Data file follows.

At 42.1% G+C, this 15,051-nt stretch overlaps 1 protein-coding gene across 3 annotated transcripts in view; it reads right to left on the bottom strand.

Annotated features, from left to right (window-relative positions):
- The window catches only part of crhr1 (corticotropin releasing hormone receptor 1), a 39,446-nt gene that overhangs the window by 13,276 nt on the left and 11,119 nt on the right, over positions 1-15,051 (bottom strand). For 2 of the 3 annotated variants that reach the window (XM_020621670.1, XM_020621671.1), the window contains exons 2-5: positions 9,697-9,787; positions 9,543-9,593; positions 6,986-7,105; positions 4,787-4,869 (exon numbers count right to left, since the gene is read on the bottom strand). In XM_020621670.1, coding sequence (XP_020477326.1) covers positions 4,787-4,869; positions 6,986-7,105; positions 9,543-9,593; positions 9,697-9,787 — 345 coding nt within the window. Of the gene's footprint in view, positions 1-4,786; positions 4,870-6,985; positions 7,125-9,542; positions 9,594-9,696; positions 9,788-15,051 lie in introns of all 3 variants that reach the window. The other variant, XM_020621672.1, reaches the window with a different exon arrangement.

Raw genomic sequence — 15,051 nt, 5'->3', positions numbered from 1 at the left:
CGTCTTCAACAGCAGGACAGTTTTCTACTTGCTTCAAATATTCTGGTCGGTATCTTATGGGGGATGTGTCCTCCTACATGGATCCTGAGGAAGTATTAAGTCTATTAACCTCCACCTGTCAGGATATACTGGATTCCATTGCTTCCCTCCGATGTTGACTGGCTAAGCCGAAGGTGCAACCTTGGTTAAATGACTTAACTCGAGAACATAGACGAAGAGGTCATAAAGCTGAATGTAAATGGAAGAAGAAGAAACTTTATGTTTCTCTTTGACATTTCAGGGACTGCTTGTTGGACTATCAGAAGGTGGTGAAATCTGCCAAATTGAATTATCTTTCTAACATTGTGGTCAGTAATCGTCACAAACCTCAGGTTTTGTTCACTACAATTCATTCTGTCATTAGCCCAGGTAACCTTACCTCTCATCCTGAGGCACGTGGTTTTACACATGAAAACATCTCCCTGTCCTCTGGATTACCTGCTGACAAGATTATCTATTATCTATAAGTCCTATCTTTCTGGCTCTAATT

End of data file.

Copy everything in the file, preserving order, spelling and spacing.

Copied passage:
At 42.1% G+C, this 15,051-nt stretch overlaps 1 protein-coding gene across 3 annotated transcripts in view; it reads right to left on the bottom strand.

Annotated features, from left to right (window-relative positions):
- The window catches only part of crhr1 (corticotropin releasing hormone receptor 1), a 39,446-nt gene that overhangs the window by 13,276 nt on the left and 11,119 nt on the right, over positions 1-15,051 (bottom strand). For 2 of the 3 annotated variants that reach the window (XM_020621670.1, XM_020621671.1), the window contains exons 2-5: positions 9,697-9,787; positions 9,543-9,593; positions 6,986-7,105; positions 4,787-4,869 (exon numbers count right to left, since the gene is read on the bottom strand). In XM_020621670.1, coding sequence (XP_020477326.1) covers positions 4,787-4,869; positions 6,986-7,105; positions 9,543-9,593; positions 9,697-9,787 — 345 coding nt within the window. Of the gene's footprint in view, positions 1-4,786; positions 4,870-6,985; positions 7,125-9,542; positions 9,594-9,696; positions 9,788-15,051 lie in introns of all 3 variants that reach the window. The other variant, XM_020621672.1, reaches the window with a different exon arrangement.

Raw genomic sequence — 15,051 nt, 5'->3', positions numbered from 1 at the left:
CGTCTTCAACAGCAGGACAGTTTTCTACTTGCTTCAAATATTCTGGTCGGTATCTTATGGGGGATGTGTCCTCCTACATGGATCCTGAGGAAGTATTAAGTCTATTAACCTCCACCTGTCAGGATATACTGGATTCCATTGCTTCCCTCCGATGTTGACTGGCTAAGCCGAAGGTGCAACCTTGGTTAAATGACTTAACTCGAGAACATAGACGAAGAGGTCATAAAGCTGAATGTAAATGGAAGAAGAAGAAACTTTATGTTTCTCTTTGACATTTCAGGGACTGCTTGTTGGACTATCAGAAGGTGGTGAAATCTGCCAAATTGAATTATCTTTCTAACATTGTGGTCAGTAATCGTCACAAACCTCAGGTTTTGTTCACTACAATTCATTCTGTCATTAGCCCAGGTAACCTTACCTCTCATCCTGAGGCACGTGGTTTTACACATGAAAACATCTCCCTGTCCTCTGGATTACCTGCTGACAAGATTATCTATTATCTATAAGTCCTATCTTTCTGGCTCTAATT